Full-Grain Leather Vs. Oiled Nubuck

Hunker may earn compensation through affiliate links in this story. Learn more about our affiliate and product review process here.
Full-grain leather retains the natural texture of the hide and is very strong.

Suede has a soft surface; however, it is made from leather that is inherently less durable than the highest-quality leathers. If you want suede, you have to compromise. Nubuck offers the best of both worlds. Made from the strongest of leathers, it's as soft and touchable as suede.


Full-grain Leather

In the production process, leather is typically split into multiple layers. The outer layer, called top-grain lather, retains the natural grain of the hide and is used in higher-quality products. The inner layers are often embossed with an artificial grain pattern and used in less expensive products. Full-grain leather is made from hide that has not been split into layers. It retains the hide's natural grain pattern and is heavy and very durable.


Video of the Day


Some leathers are buffed and brushed to produce a soft surface with a fuzzy texture. Suede is split leather that has been buffed on its inner side, the side of the hide that was closest to the flesh of the animal. Nubuck is top-grain leather that has been buffed on its outer side, the side of the hide on which the animal's hair grew. Nubuck can also be made from full-grain leather. Because nubuck is made from the strong outer layer of the hide, it is more durable than suede.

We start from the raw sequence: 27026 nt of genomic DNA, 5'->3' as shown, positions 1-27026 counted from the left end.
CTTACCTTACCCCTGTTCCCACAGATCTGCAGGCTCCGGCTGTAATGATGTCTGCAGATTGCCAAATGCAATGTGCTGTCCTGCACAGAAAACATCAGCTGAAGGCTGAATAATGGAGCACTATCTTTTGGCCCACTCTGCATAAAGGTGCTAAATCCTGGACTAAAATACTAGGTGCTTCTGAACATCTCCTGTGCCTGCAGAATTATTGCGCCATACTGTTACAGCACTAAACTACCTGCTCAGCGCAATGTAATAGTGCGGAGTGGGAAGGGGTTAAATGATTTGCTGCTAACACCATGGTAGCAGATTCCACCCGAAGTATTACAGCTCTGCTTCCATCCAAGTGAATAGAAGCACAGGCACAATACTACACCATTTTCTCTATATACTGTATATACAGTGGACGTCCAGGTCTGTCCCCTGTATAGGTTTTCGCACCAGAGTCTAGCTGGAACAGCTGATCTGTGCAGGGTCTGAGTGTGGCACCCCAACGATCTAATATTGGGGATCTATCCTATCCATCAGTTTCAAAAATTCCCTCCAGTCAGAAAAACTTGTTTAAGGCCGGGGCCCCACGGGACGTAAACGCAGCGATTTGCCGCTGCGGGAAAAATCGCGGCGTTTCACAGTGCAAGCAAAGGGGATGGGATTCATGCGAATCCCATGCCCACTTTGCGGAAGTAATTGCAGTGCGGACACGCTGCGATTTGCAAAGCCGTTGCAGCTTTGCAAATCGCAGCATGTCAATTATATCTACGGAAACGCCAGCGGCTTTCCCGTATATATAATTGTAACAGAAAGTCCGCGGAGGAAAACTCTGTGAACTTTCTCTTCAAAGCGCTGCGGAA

Oiled Leather

Manufacturers oil leather to improve its resistance to water, stains and damage. Oiled leather is soft and flexible. It is often used in shoes, where strength and water resistance is important, but it is sometimes used in leather upholstery as well. Oiled nubuck combines the soft surface of nubuck with the durability of oiled leather. It is relatively easy to maintain, and light scuffs can be removed simply by rubbing the surface of the leather with a fingertip.



All leathers benefit from regular cleaning and conditioning with products designed to restore the natural oils to the hide. Polishes restore and protect leather, and waterproofing prevents damage from exposure to the elements. Oiled leather should be regularly treated with a conditioner that replaces its protective oils. Leather that is exposed to heavy wear should be conditioned more often than leather that is lightly used.



Report an Issue

screenshot of the current page

Screenshot loading...